ISSN (Print) - 0012-9976 | ISSN (Online) - 2349-8846

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Virtual Private Networks and the Right to Privacy


Recently, the Indian Computer Emergency Response Team (CERT-In) issued directions under Section 70B of the Information Technology Act, 2000. One of the contentious directions is that virtual private network (VPN) service providers would be required to register and maintain information about their customers for a period of five years or more. The information includes validated names of customers hiring VPN services, internet protocol (IP) addresses allotted to or being used, the email addresses, IP addresses and time stamp while registration, validated addresses and contact numbers, the period and purpose of hiring services, etc. These directions affect internet users’ privacy and anonymity.

VPN is a technology that helps internet users mask their IP addresses to establish secure and encrypted connections. An IP address is a unique address identifying devices connecting to the internet and assigned to the devices by the internet service provider (ISP). VPN is generally used by people to protect their privacy on public WiFi networks, to browse the web anonymously, and to communicate more securely. It helps one hide their internet search activity from their ISP.

The use of VPNs by internet users is a measure protecting privacy and anonymity. Privacy has been recognised as a fundamental right by the Supreme Court of India as part of the right to life and personal liberty under Article 21 of the Constitution. The Supreme Court has also stated the importance of online anonymity by referring to the decision of R v Spencer of the Supreme Court of Canada in the landmark K S Puttaswamy judgment. The Supreme Court of Canada recognised in R v Spencer that the request by the police from an ISP of subscriber information belonging to an IP address infringes the guarantee against unreasonable search and seizure. The Supreme Court of Canada stated that “anonymous Internet activity engages a high level of informational privacy.” Thus, subscriber information relating to an IP address may be protected under the right to privacy.

In addition to privacy, there is also the data protection perspective to IP addresses. The General Data Protection Regulation, which is the global standard on data protection, has recognised in Recital 30 that IP addresses are online identifiers. These, when associated with a person and combined with other information, may be used to create profiles of the person and identify them. The Court of Justice of the European Union (CJEU) has held in the case of C-70/10 Scarlet Extended SA that IP addresses help users to be precisely identified. Thus, IP addresses constitute personal data as they are data about an identified or identifiable natural person. As IP addresses are personal data, the various provisions of data protection legislation apply. The data protection legislation applies to the processing of personal data. The CJEU held in the case C-582/14 Breyer that even dynamic IP addresses (changing IP address with each internet connection) constitute personal data because it is possible for media service providers to combine IP addresses with additional information held by ISPs by means reasonably likely to be used to identify a person. Thus, both static and dynamic IP addresses constitute personal data and would be protected under data protection legislations.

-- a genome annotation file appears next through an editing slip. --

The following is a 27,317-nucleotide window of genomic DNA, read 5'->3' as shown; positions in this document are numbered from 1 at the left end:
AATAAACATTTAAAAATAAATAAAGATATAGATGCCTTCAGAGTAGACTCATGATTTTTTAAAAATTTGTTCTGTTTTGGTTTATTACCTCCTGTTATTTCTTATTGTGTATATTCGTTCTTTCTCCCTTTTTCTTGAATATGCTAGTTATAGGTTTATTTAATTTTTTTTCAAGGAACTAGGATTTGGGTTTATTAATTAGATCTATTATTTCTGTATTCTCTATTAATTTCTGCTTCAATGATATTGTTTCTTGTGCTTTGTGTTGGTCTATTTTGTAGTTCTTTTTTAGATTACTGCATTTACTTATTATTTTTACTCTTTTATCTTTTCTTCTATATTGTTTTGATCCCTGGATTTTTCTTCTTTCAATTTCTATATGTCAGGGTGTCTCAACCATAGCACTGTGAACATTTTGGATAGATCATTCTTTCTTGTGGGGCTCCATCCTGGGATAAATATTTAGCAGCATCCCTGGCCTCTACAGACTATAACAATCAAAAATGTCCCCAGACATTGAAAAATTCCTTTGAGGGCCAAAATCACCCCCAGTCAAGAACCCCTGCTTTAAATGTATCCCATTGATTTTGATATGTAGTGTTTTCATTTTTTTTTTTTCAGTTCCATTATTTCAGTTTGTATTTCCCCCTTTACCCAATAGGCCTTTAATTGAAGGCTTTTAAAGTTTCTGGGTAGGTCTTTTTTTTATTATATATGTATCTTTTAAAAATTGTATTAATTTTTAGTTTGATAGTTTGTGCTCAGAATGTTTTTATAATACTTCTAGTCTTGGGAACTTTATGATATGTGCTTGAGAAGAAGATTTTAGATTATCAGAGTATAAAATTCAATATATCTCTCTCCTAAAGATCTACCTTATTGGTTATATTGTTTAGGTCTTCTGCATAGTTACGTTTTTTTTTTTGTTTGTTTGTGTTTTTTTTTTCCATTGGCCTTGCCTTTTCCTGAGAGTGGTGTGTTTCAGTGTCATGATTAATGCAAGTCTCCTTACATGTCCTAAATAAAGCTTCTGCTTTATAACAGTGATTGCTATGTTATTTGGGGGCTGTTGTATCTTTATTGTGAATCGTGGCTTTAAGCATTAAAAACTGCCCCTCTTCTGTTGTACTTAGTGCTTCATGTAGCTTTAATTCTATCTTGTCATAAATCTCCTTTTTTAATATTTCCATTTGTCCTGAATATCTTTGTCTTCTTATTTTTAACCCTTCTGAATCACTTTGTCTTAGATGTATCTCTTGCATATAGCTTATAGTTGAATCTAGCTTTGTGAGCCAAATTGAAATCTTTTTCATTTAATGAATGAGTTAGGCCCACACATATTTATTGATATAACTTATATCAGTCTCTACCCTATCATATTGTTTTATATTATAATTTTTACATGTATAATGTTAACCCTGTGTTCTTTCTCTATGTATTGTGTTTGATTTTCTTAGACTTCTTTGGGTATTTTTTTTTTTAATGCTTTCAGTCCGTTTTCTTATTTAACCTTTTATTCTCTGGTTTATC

While privacy and data protection laws protect individuals with respect to their IP addresses, law enforcement has a different perspective. There is the legitimate aim of preventing cybercrime and maintaining cybersecurity. Moreover, using a VPN must not become a licence to commit illegal activities because one’s identity would be hidden. While law enforcement has a legitimate aim in maintaining cybersecurity, VPN users have the legitimate concern that their online activity could be monitored and surveilled by the government through the CERT-In directive in question.

Thus, there is a need to balance the privacy and data protection rights of internet users relating to their IP addresses with the law enforcement’s
legitimate aim of accessing subscriber information relating to VPN for curbing cybercrime. The test of proportionality and necessity should guide the storage and access of data about VPN subscribers. Safeguards need to be ensured so that measures of maintaining and accessing data about VPN users do not become a means of surveillance of internet users’ online activity.

Paarth Naithani



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Updated On : 4th Jun, 2022
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